“This legislation would be better dubbed ‘Wall Street’s CHOICE Act,’ because it would have a devastating effect on the capacity of regulators to protect the public interest and defend consumers from Wall Street wrongdoing and the economy from risks created by too-big-to-fail financial institutions.” — testimony at House Financial Services Committee hearing, April 26
“There is a clear and compelling public interest that Congress continue to support vigorous enforcement of laws that protect military families from wrongful financial practices… [T]he strong record of the Consumer Financial Protection Bureau and its Office of Servicemember Affairs underscores the need for Congress to resist efforts that seek to hamstring this work. Tampering with the agency’s authorities, structure, and independence would be harmful to military families and honest companies across the country.”
In the new political environment, it is likely that there will be a heavy emphasis on the capital formation mission of the SEC. The IAC should play a critical role in reminding the Commission that investor protection is crucial to stable and effective capital formation. …Improving financial entity disclosures is crucial if we are to improve market discipline for large financial entities and investor discipline for funds.
“In considering the topic of today’s hearing – the implications of the Financial Stability Board for U.S. growth and competitiveness – I believe the starting point should be the actual powers and responsibilities of the Financial Stability Board (FSB). “
“Today’s hearing asks us to consider the impact of the Dodd-Frank Act on small banks. I want to make two broad points. First, community banks face economic headwinds that are unrelated to Dodd-Frank, connected both to long-term trends and to the effects of the financial crisis itself. Second, the big picture is that community banks have returned to profitability under Dodd-Frank. In 2015, over 95% of community banks earned a profit – up from just 78% in 2010, the year Dodd-Frank was passed.”
AFR Testifies Before House Financial Services In Opposition To Legislation That Would Roll Back Reforms of Securitization Market
“We oppose these efforts to roll back post- crisis reforms. It is particularly ironic that they are being advanced in the name of “increasing liquidity”. A central lesson of the crisis is that market liquidity can be excessive, and that such excessive liquidity leads to disastrous market crashes that have far more damaging liquidity effects than those that might be created by prudent limits on excessive leverage and risk-taking in normal markets.”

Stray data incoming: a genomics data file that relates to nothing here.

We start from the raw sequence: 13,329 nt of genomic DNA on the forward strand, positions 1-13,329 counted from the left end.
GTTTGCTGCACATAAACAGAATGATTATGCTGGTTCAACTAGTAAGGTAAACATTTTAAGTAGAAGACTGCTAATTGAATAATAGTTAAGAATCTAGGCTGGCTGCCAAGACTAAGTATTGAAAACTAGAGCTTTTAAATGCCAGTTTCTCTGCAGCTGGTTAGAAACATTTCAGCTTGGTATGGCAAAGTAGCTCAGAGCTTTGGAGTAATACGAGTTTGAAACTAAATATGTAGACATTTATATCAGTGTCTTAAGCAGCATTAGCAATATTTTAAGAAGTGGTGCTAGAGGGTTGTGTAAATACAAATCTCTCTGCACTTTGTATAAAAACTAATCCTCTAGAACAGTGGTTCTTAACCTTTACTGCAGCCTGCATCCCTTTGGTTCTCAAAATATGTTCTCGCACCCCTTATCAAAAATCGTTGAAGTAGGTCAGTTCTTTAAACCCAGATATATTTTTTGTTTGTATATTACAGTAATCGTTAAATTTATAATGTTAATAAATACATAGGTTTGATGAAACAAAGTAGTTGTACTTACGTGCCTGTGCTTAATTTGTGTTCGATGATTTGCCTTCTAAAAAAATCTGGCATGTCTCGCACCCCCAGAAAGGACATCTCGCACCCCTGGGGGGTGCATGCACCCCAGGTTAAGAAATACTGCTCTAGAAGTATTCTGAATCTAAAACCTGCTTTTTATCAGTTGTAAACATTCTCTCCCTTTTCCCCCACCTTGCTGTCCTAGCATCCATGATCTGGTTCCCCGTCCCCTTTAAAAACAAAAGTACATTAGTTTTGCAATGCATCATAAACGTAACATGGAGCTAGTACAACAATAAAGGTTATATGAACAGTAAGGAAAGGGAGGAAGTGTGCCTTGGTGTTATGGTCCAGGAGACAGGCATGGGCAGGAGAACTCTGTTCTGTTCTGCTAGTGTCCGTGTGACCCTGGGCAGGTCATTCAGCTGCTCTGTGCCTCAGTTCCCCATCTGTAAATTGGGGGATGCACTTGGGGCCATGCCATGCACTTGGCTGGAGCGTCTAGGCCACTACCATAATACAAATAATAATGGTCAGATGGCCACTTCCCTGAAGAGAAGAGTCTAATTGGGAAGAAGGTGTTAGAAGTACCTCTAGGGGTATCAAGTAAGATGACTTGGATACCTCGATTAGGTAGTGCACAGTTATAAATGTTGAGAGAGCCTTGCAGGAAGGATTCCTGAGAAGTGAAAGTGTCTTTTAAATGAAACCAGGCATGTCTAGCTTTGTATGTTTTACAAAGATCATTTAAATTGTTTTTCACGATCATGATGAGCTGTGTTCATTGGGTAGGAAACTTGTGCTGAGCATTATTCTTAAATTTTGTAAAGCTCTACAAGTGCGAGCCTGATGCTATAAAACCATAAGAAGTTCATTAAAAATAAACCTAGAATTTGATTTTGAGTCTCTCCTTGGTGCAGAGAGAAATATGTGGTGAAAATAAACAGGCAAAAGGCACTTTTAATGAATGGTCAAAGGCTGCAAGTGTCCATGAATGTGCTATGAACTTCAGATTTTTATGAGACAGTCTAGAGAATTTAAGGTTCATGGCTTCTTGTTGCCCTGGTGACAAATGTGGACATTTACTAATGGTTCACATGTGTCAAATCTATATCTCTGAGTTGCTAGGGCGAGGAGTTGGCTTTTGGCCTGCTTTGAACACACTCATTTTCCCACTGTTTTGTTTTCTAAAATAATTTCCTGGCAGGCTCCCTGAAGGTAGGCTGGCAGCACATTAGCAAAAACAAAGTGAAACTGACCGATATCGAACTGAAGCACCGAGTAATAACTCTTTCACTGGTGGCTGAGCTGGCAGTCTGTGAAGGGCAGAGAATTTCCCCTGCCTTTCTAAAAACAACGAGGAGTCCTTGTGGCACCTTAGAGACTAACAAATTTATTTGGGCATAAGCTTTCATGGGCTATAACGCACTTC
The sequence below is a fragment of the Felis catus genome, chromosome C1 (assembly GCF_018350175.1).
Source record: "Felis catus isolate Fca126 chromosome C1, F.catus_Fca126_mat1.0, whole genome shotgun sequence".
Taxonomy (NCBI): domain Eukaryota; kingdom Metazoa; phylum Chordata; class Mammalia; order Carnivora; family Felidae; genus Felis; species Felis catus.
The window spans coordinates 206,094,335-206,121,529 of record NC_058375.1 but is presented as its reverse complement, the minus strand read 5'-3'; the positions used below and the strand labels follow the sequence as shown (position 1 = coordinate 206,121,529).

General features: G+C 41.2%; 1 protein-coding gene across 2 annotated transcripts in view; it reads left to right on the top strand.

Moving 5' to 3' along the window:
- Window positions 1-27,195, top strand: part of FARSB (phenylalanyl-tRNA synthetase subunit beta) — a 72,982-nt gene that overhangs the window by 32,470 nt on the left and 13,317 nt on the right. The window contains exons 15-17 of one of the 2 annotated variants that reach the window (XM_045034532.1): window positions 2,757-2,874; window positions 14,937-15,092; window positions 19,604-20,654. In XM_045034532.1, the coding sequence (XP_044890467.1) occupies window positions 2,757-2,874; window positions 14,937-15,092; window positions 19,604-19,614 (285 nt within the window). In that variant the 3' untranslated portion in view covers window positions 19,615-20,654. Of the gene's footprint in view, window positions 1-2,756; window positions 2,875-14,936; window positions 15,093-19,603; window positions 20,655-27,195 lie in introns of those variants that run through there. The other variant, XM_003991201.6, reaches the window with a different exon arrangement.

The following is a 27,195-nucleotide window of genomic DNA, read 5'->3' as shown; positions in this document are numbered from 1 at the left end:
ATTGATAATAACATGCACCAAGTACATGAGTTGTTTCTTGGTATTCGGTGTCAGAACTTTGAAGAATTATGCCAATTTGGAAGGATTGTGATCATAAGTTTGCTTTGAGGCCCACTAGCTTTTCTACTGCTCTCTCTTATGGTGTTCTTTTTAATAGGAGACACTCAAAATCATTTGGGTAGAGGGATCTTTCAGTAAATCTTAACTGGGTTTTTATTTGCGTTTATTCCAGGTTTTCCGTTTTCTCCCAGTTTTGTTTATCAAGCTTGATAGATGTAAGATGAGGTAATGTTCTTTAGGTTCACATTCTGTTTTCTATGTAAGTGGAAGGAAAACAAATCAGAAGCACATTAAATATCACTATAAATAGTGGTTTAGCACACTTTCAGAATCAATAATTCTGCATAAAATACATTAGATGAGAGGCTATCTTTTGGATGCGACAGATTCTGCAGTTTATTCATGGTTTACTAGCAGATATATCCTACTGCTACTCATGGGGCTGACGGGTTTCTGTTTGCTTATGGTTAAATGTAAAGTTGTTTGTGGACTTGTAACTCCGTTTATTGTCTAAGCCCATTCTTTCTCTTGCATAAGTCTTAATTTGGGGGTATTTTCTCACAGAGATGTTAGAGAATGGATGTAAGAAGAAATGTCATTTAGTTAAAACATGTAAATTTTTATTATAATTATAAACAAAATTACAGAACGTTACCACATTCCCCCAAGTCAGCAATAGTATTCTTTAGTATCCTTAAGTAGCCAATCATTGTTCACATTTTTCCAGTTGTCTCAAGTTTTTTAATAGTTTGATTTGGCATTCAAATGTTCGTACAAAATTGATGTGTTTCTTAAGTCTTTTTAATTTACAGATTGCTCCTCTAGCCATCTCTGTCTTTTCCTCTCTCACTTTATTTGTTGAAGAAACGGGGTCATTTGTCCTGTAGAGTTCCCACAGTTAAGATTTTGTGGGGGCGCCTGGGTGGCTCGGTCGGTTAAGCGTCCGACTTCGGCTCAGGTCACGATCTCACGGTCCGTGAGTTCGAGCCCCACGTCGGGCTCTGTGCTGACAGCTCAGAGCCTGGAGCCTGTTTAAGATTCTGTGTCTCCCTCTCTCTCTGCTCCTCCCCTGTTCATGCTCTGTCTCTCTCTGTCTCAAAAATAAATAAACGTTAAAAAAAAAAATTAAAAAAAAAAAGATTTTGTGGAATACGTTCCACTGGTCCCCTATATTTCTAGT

“Chairman Neugebauer, Ranking member Clay, and members of the Committee, thank you for the opportunity to testify before you today on behalf of Americans for Financial Reform. AFR opposes HR 2287 (NCUA Budget Transparency Act), HR 2896 (the TAILOR Act), and HR 3340 (the Financial Stability Oversight Council Reform Act). We also have concerns regarding HR 2209 (requiring the treatment of certain municipal debt obligations as level 2A assets under liquidity rules).”
“Over the forty years since the existing DOL rule was written, retirement markets have transformed and workers have become overwhelmingly reliant on self-directed savings. Due to the loopholes in the current rule, brokers providing advice on such self-directed savings can easily evade the fiduciary protections that Congress intended to provide to workers saving for their retirement through employment-based plans.”
AFR’s Policy Director, Marcus Stanley, testified before the Senate Banking Committee regarding capital formation and reducing small business burdens.